That's why the outsourcing solution tends to be the way to go if you're being targeted by anyone willing to spend halfway decent money on attacking you. The ROI from the attacker POV looks pretty good. Say they ransom you for 50K (an average number for such things). If they have to keep you under DDOS for even a week till you cave, (378 TB worth of data) that nets them 48600. That's a pretty good business case from their point of view.

        It's one of those moments when it sucks to be the good guys.


        • This is the first time I've heard of demands for ransom. I suppose it shouldn't be a surprise that's the motive, and come to think of it, it shouldn't be a surprise that corporations aren't eager to admit to having been extorted.

    • Basically, make sure none of your time-sensitive loads reach 100% and you're fine.

      We did that, and then attackers started to flood us with over 10gbit/s of traffic that just flooded the network link and basically forces us to null route the service.

  • by FireballX301 ( 766274 ) on Monday April 09, 2012 @08:10PM (#39625395) Journal
    The load balancer to take the brunt of the attack and distribute traffic to multiple mirrors, and the sysadmin to watch the attack and start blacklisting IP ranges. Your service provider should have some kind of service in place unless you got the cheapest of cheap hosting solutions.

    With that being said, hiring a third party ddos mitigator is entirely a cost benefit analysis that should be done on your end. Can whoever's providing your hosting now provision some extra servers and some harried sysadmins to keep you floating? See if you can ask for additional service support from your current provider.
    • by SethJohnson ( 112166 ) on Monday April 09, 2012 @08:23PM (#39625541) Homepage Journal

      watch the attack and start blacklisting IP ranges.

      In most cases, your customers are going to exist in one or a few countries. It would be valuable ahead of time to add redirect rules to your iptables for entire ranges of IP addresses located in countries that don't host your customers. Redirect these IP ranges to a sacrificial server on a different pipe to the backbone. That way, when some of your customers are abroad and need access to your services, they can still get some amount of response.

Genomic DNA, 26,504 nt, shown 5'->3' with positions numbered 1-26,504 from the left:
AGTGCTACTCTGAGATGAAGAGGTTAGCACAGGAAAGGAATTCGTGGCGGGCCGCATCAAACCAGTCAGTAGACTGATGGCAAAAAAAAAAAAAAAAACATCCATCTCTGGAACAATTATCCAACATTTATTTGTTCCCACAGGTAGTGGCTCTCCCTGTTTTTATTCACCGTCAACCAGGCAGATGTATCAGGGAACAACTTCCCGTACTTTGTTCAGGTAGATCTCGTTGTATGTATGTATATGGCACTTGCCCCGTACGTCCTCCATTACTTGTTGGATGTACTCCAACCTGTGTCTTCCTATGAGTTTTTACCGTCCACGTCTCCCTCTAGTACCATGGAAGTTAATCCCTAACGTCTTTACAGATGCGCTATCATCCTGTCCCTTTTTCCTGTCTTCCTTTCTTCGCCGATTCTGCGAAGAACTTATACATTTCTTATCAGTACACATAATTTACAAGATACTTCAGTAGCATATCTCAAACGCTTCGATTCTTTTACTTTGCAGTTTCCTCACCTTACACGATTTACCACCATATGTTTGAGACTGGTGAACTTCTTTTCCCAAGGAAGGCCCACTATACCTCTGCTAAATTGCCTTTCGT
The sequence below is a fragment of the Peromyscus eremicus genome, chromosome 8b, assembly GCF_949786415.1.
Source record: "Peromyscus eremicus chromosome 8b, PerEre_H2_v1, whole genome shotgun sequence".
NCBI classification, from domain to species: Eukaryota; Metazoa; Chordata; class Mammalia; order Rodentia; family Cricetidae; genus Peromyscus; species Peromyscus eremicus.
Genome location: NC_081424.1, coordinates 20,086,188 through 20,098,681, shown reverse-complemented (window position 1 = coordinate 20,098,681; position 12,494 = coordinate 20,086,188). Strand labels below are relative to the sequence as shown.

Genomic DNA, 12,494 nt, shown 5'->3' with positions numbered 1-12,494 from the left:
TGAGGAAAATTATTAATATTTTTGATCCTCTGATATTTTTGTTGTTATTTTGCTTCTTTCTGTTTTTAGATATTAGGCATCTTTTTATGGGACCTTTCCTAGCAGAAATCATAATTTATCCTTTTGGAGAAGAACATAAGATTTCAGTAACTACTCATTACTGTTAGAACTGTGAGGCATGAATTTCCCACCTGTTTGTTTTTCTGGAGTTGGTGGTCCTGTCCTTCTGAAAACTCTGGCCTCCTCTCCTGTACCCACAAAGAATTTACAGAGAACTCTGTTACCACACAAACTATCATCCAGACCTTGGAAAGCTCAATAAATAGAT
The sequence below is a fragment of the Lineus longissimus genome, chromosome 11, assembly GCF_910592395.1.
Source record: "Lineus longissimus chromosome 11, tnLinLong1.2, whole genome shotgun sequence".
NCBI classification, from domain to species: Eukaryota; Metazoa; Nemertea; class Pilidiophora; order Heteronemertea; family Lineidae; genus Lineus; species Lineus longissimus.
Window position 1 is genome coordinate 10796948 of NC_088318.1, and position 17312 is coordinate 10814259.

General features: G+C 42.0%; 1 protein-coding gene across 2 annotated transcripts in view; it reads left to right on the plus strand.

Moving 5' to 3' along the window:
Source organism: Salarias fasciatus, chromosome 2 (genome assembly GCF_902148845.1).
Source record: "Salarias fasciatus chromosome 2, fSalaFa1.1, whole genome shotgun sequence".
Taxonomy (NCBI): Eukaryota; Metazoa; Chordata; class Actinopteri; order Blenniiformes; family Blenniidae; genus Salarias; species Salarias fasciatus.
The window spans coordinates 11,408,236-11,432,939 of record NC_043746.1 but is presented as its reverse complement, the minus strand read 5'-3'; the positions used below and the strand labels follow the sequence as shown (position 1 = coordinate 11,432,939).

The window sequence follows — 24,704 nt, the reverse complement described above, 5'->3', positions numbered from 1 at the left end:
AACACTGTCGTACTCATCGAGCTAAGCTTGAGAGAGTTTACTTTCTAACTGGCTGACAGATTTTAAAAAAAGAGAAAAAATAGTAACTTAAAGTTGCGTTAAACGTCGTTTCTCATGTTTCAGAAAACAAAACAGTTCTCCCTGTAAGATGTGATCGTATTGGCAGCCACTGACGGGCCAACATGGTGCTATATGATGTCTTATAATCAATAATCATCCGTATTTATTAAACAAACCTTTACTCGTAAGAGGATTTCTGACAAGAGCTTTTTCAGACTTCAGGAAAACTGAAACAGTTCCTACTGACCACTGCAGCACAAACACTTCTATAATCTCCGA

Additionally, you can proactively parse your user accounts for IP addresses and build a whitelist ruleset for your iptables to implement in a defcon 0 situation. Don't use this as a normal operations mode, just when the shit has really hit the fan and you need to block everyone except your known-good account holders.


      • Redirect these IP ranges to a sacrificial server on a different pipe to the backbone.

        More appropriately, have your upstream provider(s) null route these address blocks before they get to your uplink.

    • by Snowhare ( 263311 ) on Monday April 09, 2012 @08:40PM (#39625717)

      Having been the target of an HTTP-DDOS attack, I can tell you that manually blacklisting IP ranges is really ineffective. A DDOS botnet is comprised of thousands of machines that have been randomly infected by whatever vector the botnet operator used: Emails, web drive-by, etc. The result is that the source addresses are scattered widely with little relation between most participating addresses.

      To defend against the attack, I wrote up an automatic firewall blacklisting program that detected and blocked each participating IP address individually in near-realtime. I was blocking more than 31,000 separate addresses before the DDOSers finally gave up trying to down the attacked website. Wierdly, there appears to have been no motive at all for the attack, yet they spent weeks attacking the target machine and actively trying to tune their attack to get past my filtering.